The dry eye community has been increasingly interested in neuropathic dry eye. In fact, the new DEWS II definition of dry eye explicitly includes “neurosensory abnormalities” in the list of etiological factors in dry eye.3
A DEWS II subcommittee report on pain and sensation notes that long-term inflammation can alter neuron excitability, connectivity and impulse firing and that disturbances in ocular sensory pathways may ultimately lead to neuropathic pain.4 However, as yet, there are no dry eye therapies that specifically target neuropathic pain.
The role of cannabis
Cannabinoids and, in particular, tetrahydrocannabinol (THC, the main active ingredient in recreational marijuana) is of great interest in the treatment of neuropathic pain. Cannabinoid receptors are known to modulate pain and inflammation and are located throughout the eye, including the corneal epithelium and the retina; they are present on immune cells and may be involved in wound healing, as well.5 So, from a theoretical perspective there are a number of reasons to pursue the use of cannabinoids to treat dry eye.
And the time may be right to conduct such research now. Regulatory restrictions around the use of cannabinoids are being loosened, with more than half of U.S. states and several European countries now permitting the use of THC for medical purposes.
In Germany, where I practice, a special permit is required and the drug must be used in a controlled research setting as part of a clinical trial, which seems to be a reasonable way to open the doors to research on cannabinoid compounds while still limiting the potential for abuse.
In my laboratory, we have been actively investigating what the best targets for treating neuropathic pain might be and how THC could be safely and effectively delivered to those targets.
There are a number of challenges in using THC therapeutically. Smoking marijuana or consuming THC in edible form is impractical for the treatment of ocular disease; these systemic applications deliver an unpredictable dose with unwanted systemic side effects.
Sublingual and dermal administration have similar effects and are probably not appropriate for ocular conditions. For these reasons, and due to a lack of evidence of predictable, long-lasting therapeutic effect, a number of professional organisations, including the Canadian Ophthalmological Society and the American Academy of Ophthalmology, have taken positions against the use of systemic THC treatment for ocular conditions.
Local application of THC is considerably more compelling. Cannabinoid eye drops have been investigated and are available for glaucoma from at least one small manufacturer. But noone yet has been particularly successful with this approach due to the challenges of formulating the drops appropriately.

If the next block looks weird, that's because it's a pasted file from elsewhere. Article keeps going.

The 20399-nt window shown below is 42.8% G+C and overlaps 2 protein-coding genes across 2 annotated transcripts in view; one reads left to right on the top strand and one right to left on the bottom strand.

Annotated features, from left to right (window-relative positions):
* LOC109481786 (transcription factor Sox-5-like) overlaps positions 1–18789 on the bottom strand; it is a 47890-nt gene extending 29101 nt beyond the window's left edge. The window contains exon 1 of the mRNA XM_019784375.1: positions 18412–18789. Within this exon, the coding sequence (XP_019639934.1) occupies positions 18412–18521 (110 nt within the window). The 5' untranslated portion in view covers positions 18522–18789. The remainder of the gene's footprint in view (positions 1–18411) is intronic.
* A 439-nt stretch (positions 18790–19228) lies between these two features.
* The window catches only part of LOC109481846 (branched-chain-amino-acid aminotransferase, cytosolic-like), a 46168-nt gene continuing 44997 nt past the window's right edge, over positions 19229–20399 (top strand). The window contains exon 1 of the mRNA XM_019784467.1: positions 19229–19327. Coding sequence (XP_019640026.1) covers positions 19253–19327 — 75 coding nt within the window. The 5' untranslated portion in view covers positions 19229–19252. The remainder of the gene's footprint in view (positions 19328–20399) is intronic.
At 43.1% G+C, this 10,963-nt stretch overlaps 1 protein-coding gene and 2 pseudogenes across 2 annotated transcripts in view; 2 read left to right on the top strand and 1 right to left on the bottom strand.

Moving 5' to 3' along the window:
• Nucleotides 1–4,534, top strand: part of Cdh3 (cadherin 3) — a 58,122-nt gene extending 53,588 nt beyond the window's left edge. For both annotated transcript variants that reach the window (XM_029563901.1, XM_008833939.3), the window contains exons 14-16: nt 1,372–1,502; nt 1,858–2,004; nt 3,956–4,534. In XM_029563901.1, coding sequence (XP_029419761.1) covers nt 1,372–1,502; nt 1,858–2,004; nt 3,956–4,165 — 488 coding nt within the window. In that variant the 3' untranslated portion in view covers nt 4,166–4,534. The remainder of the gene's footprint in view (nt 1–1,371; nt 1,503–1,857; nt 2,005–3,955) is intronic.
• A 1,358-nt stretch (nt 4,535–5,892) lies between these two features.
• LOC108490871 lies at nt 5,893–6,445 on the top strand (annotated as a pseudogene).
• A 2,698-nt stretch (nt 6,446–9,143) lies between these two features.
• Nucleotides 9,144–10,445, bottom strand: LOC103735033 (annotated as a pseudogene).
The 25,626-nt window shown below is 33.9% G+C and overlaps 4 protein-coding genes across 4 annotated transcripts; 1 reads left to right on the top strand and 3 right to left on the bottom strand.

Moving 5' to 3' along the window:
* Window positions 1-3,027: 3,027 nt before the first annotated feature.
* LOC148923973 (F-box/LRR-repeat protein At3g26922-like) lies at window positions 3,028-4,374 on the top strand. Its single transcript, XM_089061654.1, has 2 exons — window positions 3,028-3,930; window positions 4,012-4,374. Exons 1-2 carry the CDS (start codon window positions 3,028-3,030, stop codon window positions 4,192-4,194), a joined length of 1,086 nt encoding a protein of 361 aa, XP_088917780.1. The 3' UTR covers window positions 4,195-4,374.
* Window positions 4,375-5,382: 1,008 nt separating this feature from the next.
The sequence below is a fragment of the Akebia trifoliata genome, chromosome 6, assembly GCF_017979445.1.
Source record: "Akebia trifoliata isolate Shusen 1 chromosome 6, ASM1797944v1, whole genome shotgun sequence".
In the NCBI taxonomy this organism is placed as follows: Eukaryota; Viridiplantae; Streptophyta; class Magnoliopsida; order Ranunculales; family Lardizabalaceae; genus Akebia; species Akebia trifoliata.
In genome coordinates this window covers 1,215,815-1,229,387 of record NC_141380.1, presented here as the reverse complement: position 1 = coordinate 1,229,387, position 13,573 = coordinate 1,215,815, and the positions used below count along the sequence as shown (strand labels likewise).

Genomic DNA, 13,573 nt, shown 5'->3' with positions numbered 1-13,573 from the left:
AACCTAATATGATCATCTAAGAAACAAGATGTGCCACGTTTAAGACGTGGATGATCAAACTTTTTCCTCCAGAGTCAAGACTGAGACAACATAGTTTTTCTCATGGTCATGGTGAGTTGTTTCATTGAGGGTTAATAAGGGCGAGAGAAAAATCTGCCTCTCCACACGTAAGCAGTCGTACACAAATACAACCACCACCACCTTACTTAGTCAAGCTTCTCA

THC and most other pain-relieving or anaesthetic compounds are quite lipophilic. Like oil with water, they do not mix well with the aqueous solutions in most eye drops, making it difficult to get THC into the target ocular tissues.
Enhanced topical drug delivery
Recently, we have been investigating the use of a novel semi-fluorinated alkane (SFA) drug delivery technology (EyeSol, Novaliq) as a vehicle to deliver cannabinoids to the ocular surface. This class of molecules has a number of advantages as an eye drop.
EyeSol-based drops contain no water, so they mix well with lipophilic substances, including cyclosporine and THC, and allow them to remain solubilised instead of separating out in the bottle. They have a very low surface tension so a drop on the eye rapidly forms a very thin layer, giving it spreading properties that are far superior to an aqueous eye drop (Figure 1).
These properties should help to distribute a drug across the uneven ocular surface without the drug being immediately drained or spilling out of the eye as excess aqueous. SFA molecules are metabolically inert and do not interact with the immune system. Finally, they have a refractive index similar to water, so they do not disturb vision the way oil emulsions of lipophilic ingredients can.
In several observational trials we conducted, q.i.d. treatment with an EyeSol delivery vehicle alone resulted in a highly significant reduction in corneal staining and a 20-point improvement in OSDI scores after just six weeks.6 We thought that if this vehicle could be combined with a compound like THC for pain and inflammation, it could be very beneficial in dry eye treatment.
We began to conduct experiments using an established mouse model for dry eye disease that relies on behavioural testing methods to determine pain levels, as well as other testing methods (Figure 2). We compared a group treated with EyeSol THC eye drops to a control group treated with topical cyclosporine.
One-year results of these preclinical studies suggest that the drop is at least as effective as cyclosporine and may have dual or even triple mechanisms of action, including lubrication, anti-inflammation and pain reduction. Although we continue to evaluate various parameters, the pharmacodynamics thus far are very promising.
We are fairly confident that topical application of THC dissolved in EyeSol will not result in any measurable systemic effects. The first human clinical trials in dry eye disorder are expected to begin in the second half of 2018.